Figures 2(a)(e) show the microscopic morphology of the fractured surfaces of the Nb0.8−xVxTi0.15Zr0.05FeSb0.98Sn0.02 samples, which were observed using FE-SEM. Large grains with diameters of >10 μm are mixed with small grains, and all samples exhibit various grain sizes. EBSD was used for a more detailed microstructural analysis, and Figures 2(f) and 2(g) show the inverse pole figure image along the [001] direction and the grain map of the Nb0.7V0.1Ti0.15Zr0.05FeSb0.98Sn0.02 sample, respectively. The random distribution of the [001] pole and the wide-ranging grain sizes are visible in these results, from which the statistical data presented in Figure 2(h) were extracted. The data indicate that the average grain size is unrelated to the V content and the standard deviation is large in all the samples. In addition, two-dimensional maps of the constituent elements, which are not shown in this study, confirmed that the materials are homogeneous.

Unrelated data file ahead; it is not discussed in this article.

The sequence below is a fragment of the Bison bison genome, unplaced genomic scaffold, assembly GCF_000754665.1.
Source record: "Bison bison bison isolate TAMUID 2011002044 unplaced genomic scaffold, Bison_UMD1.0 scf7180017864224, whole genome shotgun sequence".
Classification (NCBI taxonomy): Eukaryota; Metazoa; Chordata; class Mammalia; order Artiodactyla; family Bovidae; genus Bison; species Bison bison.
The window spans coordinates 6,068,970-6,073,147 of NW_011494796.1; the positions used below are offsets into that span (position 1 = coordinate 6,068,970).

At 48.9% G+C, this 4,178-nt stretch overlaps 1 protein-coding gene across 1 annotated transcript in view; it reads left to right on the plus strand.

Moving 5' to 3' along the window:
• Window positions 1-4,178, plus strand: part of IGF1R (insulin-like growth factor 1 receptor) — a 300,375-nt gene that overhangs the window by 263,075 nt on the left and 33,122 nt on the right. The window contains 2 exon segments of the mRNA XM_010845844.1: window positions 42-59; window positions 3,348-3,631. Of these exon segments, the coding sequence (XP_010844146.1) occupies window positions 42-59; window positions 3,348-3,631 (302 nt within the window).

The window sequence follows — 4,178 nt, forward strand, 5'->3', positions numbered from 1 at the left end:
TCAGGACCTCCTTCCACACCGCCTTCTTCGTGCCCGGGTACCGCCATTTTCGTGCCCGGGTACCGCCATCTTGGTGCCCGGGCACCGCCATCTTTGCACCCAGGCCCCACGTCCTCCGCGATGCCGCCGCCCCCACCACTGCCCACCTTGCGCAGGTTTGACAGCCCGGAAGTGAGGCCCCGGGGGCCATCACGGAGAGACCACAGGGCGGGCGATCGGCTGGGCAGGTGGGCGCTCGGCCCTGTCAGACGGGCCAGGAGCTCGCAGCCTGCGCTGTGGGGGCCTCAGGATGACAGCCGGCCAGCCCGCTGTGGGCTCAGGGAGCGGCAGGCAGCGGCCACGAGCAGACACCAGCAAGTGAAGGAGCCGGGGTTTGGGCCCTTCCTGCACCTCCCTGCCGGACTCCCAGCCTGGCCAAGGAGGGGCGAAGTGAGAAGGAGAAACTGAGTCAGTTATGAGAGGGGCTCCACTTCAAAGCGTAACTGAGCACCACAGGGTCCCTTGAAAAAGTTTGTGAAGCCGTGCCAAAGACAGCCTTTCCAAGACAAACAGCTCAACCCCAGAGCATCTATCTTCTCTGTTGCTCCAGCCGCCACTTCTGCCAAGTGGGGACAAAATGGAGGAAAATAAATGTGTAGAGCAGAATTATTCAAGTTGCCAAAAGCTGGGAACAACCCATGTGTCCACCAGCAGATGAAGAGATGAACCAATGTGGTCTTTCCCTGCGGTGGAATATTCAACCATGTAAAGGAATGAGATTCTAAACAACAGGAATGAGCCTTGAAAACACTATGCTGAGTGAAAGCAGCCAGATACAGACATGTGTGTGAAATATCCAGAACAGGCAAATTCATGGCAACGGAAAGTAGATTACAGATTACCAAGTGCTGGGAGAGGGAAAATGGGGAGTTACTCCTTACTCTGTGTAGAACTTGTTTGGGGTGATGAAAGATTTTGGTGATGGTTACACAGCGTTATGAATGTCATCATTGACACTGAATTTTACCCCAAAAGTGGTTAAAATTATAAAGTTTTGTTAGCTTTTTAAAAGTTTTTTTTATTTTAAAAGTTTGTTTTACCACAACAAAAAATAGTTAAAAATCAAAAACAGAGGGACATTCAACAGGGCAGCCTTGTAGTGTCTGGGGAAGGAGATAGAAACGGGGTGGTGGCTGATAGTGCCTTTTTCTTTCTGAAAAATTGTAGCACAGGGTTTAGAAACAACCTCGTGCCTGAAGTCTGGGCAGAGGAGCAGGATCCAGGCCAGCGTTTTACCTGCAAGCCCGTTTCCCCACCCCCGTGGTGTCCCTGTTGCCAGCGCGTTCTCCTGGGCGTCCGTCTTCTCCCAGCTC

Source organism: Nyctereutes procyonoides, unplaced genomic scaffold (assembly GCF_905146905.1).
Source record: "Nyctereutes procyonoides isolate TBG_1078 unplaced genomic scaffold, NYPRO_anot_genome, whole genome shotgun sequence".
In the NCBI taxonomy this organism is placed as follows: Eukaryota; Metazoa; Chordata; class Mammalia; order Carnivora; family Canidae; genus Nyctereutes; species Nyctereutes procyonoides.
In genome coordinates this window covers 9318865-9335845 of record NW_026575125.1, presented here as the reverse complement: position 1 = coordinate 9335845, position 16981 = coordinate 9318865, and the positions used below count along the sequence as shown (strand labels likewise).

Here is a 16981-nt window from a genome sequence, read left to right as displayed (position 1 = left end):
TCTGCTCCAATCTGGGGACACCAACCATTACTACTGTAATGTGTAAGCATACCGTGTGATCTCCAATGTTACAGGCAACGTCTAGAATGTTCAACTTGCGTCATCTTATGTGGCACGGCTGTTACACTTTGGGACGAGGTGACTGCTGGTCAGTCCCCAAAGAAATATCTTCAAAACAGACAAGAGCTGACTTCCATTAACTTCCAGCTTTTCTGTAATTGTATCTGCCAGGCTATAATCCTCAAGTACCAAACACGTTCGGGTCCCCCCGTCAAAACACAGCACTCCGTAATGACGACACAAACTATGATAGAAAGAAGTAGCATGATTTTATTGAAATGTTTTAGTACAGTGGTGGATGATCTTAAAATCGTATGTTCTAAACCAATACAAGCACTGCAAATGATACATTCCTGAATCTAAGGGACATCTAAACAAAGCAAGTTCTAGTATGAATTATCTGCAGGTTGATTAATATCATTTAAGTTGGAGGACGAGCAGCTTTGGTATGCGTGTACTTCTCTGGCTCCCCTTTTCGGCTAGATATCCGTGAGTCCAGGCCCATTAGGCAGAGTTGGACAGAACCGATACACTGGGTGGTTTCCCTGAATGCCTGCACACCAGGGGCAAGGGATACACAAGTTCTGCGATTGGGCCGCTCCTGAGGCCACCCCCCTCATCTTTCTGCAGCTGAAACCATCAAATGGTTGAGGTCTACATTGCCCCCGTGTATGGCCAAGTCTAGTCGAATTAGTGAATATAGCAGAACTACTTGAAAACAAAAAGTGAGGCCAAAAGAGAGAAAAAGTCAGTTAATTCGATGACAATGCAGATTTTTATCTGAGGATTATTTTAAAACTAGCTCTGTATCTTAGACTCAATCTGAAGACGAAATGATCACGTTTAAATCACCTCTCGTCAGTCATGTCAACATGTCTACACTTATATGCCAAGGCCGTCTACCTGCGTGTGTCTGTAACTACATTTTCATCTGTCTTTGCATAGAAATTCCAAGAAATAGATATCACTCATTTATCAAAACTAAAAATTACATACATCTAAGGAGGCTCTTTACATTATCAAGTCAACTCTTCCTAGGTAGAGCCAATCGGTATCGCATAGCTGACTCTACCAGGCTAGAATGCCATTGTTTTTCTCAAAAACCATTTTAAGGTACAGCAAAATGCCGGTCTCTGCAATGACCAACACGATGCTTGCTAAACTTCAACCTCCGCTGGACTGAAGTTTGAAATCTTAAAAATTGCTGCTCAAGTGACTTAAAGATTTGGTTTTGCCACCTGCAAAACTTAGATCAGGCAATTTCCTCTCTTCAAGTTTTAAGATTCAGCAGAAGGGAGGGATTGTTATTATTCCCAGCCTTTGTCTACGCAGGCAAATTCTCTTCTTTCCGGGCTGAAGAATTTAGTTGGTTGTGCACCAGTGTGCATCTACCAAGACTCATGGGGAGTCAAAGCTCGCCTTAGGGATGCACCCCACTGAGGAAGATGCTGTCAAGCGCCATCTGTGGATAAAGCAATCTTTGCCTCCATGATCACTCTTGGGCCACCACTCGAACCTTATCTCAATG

Figure 3(a) shows the σ of the Nb0.8−xVxTi0.15Zr0.05FeSb0.98Sn0.02 samples over the temperature range of 298–973 K. The samples demonstrate a metallic conduction behavior in which electrical conductivity decreases with increasing temperature. The σ vs. T data points are well fitted with several exponential curves following the T−n law, where the exponent n decreases from 1.30 (x = 0) to 0.78 (x = 0.3) as the V content increases. This behavior indicates that the carrier scattering mechanism changes gradually from acoustic phonon dominated to mixed scattering, reflecting the increasing effect of alloy scattering with the addition of V [12,13,15,21]. Figure 3(b) shows the plots of the carrier concentration and mobility at 300 K as functions of the V content. The carrier concentration of the V-free sample is 3.3 × 1021 cm−3, and it decreases monotonically to 1.7 × 1021 cm−3 at x = 0.3, with a similar trend in carrier mobility.